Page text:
Expats travelling to Mozambique are advised to exercise caution. The country is known to experience waves of crime and political tension. To make matters worse, the Mozambique Police Force (PRM) isn’t very trustworthy. It suffers from limited resources, staff shortages and widespread corruption. Expats should therefore keep up with current affairs in the country and remain vigilant.
Crime in Mozambique
Petty theft is common in Mozambique, especially in the capital, Maputo. Foreigners are often targets due to their perceived wealth. Most crimes against foreigners are non-violent crimes of opportunity. Pickpocketing, theft of unattended possessions and bag-snatching are common.
Thieves often attempt to distract victims by asking questions, begging for money, bumping against individuals or offering to sell items. This kind of distraction may give an accomplice the opportunity to take luggage or pick a victim’s pocket. People walking alone, especially at night, with bags or purses are typical targets. Expats should take precautions by keeping their valuables locked up at home.
It's also important to be vigilant on the roads. Criminals will often impersonate police and pull motorists over, and then proceed to rob them of valuables.
In recent years, there has been a spike in kidnappings. The goal of kidnappers is to receive a ransom payment. Expats should avoid walking alone at night and be aware of their surroundings. 'Virtual kidnapping' has also become more prevalent. Text messages and phone calls from unknown numbers claiming to have kidnapped family members are common.
Terrorism and conflict in Mozambique
Mozambique has seen a worrying rise in terrorism. Loose security protocols, lack of capacity, and corruption-related issues in the police services also exacerbate terrorism threats. There have been violent extremist attacks in the northern province that borders Tanzania.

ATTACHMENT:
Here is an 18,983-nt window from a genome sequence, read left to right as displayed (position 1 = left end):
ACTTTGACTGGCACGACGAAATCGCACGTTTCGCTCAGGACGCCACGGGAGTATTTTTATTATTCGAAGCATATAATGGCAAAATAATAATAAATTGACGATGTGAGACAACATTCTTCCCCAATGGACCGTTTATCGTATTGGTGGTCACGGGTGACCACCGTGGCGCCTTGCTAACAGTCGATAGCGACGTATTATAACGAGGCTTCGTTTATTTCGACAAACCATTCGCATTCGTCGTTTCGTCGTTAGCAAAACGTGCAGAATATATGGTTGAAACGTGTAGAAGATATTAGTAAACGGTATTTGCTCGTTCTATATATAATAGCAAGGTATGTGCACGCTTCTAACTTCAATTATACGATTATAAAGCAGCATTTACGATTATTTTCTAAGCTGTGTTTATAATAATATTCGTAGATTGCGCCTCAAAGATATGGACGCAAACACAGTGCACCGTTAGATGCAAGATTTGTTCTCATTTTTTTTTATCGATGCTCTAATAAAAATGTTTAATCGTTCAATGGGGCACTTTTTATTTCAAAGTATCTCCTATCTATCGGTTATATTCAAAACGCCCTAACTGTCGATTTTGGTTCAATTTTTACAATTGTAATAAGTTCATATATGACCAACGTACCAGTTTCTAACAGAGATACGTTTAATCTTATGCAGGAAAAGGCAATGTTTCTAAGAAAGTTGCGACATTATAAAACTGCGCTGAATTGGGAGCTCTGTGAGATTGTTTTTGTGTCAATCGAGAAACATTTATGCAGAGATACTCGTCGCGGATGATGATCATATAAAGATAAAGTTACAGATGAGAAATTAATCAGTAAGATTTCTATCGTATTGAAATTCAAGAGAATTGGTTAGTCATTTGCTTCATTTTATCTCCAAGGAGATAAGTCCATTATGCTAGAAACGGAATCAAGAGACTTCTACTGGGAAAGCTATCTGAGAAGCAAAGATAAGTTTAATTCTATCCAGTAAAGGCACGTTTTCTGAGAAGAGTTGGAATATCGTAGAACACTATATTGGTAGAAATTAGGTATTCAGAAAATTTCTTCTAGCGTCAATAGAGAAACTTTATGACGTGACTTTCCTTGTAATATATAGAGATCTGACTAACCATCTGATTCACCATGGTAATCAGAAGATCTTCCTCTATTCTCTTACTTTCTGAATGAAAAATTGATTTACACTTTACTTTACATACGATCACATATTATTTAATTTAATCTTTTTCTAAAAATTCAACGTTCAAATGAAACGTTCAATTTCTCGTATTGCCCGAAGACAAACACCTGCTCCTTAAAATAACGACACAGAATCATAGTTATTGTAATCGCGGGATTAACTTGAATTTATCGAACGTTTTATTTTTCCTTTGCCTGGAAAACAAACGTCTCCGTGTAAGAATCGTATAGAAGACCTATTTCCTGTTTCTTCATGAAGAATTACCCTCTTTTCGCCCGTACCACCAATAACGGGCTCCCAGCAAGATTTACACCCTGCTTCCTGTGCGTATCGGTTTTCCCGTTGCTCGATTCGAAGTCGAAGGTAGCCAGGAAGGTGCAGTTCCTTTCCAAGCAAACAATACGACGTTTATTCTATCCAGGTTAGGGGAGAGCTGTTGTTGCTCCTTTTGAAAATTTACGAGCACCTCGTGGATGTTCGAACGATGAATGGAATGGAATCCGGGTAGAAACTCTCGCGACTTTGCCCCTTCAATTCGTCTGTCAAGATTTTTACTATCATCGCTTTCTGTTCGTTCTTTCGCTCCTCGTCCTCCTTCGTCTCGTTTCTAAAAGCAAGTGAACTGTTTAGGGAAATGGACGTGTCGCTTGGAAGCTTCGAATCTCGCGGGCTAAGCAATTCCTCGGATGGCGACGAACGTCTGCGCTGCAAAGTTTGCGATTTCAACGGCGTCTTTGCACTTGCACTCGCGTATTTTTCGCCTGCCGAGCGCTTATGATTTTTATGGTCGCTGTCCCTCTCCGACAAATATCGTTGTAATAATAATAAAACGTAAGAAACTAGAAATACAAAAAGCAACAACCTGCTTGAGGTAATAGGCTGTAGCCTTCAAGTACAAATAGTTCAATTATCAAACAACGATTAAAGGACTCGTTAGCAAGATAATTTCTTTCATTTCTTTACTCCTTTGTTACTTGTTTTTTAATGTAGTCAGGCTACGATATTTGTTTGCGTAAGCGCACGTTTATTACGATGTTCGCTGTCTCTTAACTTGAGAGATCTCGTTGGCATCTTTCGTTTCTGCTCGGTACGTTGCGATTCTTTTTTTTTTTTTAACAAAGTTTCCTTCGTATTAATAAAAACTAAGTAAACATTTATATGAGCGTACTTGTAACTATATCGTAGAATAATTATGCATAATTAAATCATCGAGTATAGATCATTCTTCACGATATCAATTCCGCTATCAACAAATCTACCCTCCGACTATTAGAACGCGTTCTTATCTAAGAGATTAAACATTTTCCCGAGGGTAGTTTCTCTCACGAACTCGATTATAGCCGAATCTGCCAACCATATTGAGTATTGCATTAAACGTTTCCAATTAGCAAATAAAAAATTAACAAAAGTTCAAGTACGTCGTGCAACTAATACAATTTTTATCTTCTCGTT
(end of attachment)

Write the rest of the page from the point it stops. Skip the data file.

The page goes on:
In Maputo, there is a moderate risk of terrorism. That said, the regional and international terrorist threat is growing, especially in the northern parts of Mozambique. The expansion of Al-Shabab in eastern Africa, coupled with the recent rise of ISIS globally, is of growing concern. In recent years, Mozambique has experienced several reputedly Al-Shabaab related attacks, particularly in the north of the country.
The risk of civil unrest in Maputo has declined since the signing of the 2016 ceasefire agreement. However, political tension does occasionally flair up in Mozambique. It is therefore important to stay informed and keep up-to-date with the news. Expats should avoid demonstrations and public gatherings, as they can turn violent.
Road safety in Mozambique
One of the greatest personal safety threats in Mozambique is motor vehicles. Expats should exercise caution when near roads or cars. There is a lack of street lights, stop signs, traffic signals, sidewalks and guardrails. This, combined with potholes and unpaved road surfaces, increases the risk of injury or death on the roads. Local drivers may also have little consideration for pedestrians and other road users.
During the rainy season, mud, deep puddles and flooding add to the dangers of the roads. Roads and bridges frequently wash out during this time of year.
If there is an accident on the road, a large crowd may gather and could become hostile and aggressive. If this happens, expats are advised to get away from the scene and to contact local police or their embassy.
Health safety in Mozambique
Mozambique is a malaria zone. Malarial prophylaxis is essential when travelling to the country. Expats should consult their doctor before visiting Mozambique. During summer, the threat of malaria is worse. Expats should therefore take the necessary precautions, such as preventative medicine and insect repellent.
All tap water is assumed to be unsafe to drink. This is especially true the further one goes from the capital. Tap water in Mozambique carries the threat of bilharzia and cholera. Expats should therefore only drink boiled, treated or bottled water.
The recommended vaccinations when travelling to Mozambique include typhoid and hepatitis A.
Emergency numbers in Mozambique
Police: 112 or 119
►See Transport and Driving in Mozambique for information about getting around
►For information about the economy, see Working in Mozambique
"Obviously in the capital city everyone has to be extra vigilant, but in my particular area (Inhambane), there are sporadic spates of opportunistic crime, but never aggravated crime."
Read more about South African expat Eddie's experiences in Inhambane, Mozambique.
Are you an expat living in Mozambique?
Expat Arrivals is looking for locals to contribute to this guide, and answer forum questions from others planning their move to Mozambique. Please contact us if you'd like to contribute.
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